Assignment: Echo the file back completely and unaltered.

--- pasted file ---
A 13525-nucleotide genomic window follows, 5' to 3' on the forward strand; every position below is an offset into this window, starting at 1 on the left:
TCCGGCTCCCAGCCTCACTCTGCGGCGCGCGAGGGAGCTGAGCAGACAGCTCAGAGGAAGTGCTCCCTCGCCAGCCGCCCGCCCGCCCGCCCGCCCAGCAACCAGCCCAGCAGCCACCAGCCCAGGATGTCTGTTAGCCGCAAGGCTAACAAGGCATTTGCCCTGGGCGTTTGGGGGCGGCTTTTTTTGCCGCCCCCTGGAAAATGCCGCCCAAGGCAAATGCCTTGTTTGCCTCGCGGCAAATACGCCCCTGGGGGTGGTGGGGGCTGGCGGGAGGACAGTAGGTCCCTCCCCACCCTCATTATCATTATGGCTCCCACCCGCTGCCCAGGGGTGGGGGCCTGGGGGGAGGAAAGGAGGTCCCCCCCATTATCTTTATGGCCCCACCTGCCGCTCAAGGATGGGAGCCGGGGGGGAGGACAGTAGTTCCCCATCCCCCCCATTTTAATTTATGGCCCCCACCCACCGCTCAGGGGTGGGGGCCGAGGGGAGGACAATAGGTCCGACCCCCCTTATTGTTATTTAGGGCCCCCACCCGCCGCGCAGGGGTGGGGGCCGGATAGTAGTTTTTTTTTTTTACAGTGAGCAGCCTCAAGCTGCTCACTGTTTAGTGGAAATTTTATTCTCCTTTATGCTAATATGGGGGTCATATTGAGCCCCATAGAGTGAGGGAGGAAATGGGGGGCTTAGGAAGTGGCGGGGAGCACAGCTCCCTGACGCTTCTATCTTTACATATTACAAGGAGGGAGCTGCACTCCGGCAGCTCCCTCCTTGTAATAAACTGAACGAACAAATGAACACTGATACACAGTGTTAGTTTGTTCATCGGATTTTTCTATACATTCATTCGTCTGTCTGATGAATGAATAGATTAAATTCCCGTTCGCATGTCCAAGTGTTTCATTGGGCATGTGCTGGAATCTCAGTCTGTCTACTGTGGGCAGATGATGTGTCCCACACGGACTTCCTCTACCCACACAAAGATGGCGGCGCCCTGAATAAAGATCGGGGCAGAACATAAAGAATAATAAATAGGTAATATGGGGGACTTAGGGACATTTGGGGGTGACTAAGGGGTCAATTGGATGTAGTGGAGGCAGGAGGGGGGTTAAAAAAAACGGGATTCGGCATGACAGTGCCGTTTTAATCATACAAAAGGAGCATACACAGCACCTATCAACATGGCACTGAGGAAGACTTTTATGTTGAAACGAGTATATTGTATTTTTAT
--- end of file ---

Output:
A 13525-nucleotide genomic window follows, 5' to 3' on the forward strand; every position below is an offset into this window, starting at 1 on the left:
TCCGGCTCCCAGCCTCACTCTGCGGCGCGCGAGGGAGCTGAGCAGACAGCTCAGAGGAAGTGCTCCCTCGCCAGCCGCCCGCCCGCCCGCCCGCCCAGCAACCAGCCCAGCAGCCACCAGCCCAGGATGTCTGTTAGCCGCAAGGCTAACAAGGCATTTGCCCTGGGCGTTTGGGGGCGGCTTTTTTTGCCGCCCCCTGGAAAATGCCGCCCAAGGCAAATGCCTTGTTTGCCTCGCGGCAAATACGCCCCTGGGGGTGGTGGGGGCTGGCGGGAGGACAGTAGGTCCCTCCCCACCCTCATTATCATTATGGCTCCCACCCGCTGCCCAGGGGTGGGGGCCTGGGGGGAGGAAAGGAGGTCCCCCCCATTATCTTTATGGCCCCACCTGCCGCTCAAGGATGGGAGCCGGGGGGGAGGACAGTAGTTCCCCATCCCCCCCATTTTAATTTATGGCCCCCACCCACCGCTCAGGGGTGGGGGCCGAGGGGAGGACAATAGGTCCGACCCCCCTTATTGTTATTTAGGGCCCCCACCCGCCGCGCAGGGGTGGGGGCCGGATAGTAGTTTTTTTTTTTTACAGTGAGCAGCCTCAAGCTGCTCACTGTTTAGTGGAAATTTTATTCTCCTTTATGCTAATATGGGGGTCATATTGAGCCCCATAGAGTGAGGGAGGAAATGGGGGGCTTAGGAAGTGGCGGGGAGCACAGCTCCCTGACGCTTCTATCTTTACATATTACAAGGAGGGAGCTGCACTCCGGCAGCTCCCTCCTTGTAATAAACTGAACGAACAAATGAACACTGATACACAGTGTTAGTTTGTTCATCGGATTTTTCTATACATTCATTCGTCTGTCTGATGAATGAATAGATTAAATTCCCGTTCGCATGTCCAAGTGTTTCATTGGGCATGTGCTGGAATCTCAGTCTGTCTACTGTGGGCAGATGATGTGTCCCACACGGACTTCCTCTACCCACACAAAGATGGCGGCGCCCTGAATAAAGATCGGGGCAGAACATAAAGAATAATAAATAGGTAATATGGGGGACTTAGGGACATTTGGGGGTGACTAAGGGGTCAATTGGATGTAGTGGAGGCAGGAGGGGGGTTAAAAAAAACGGGATTCGGCATGACAGTGCCGTTTTAATCATACAAAAGGAGCATACACAGCACCTATCAACATGGCACTGAGGAAGACTTTTATGTTGAAACGAGTATATTGTATTTTTAT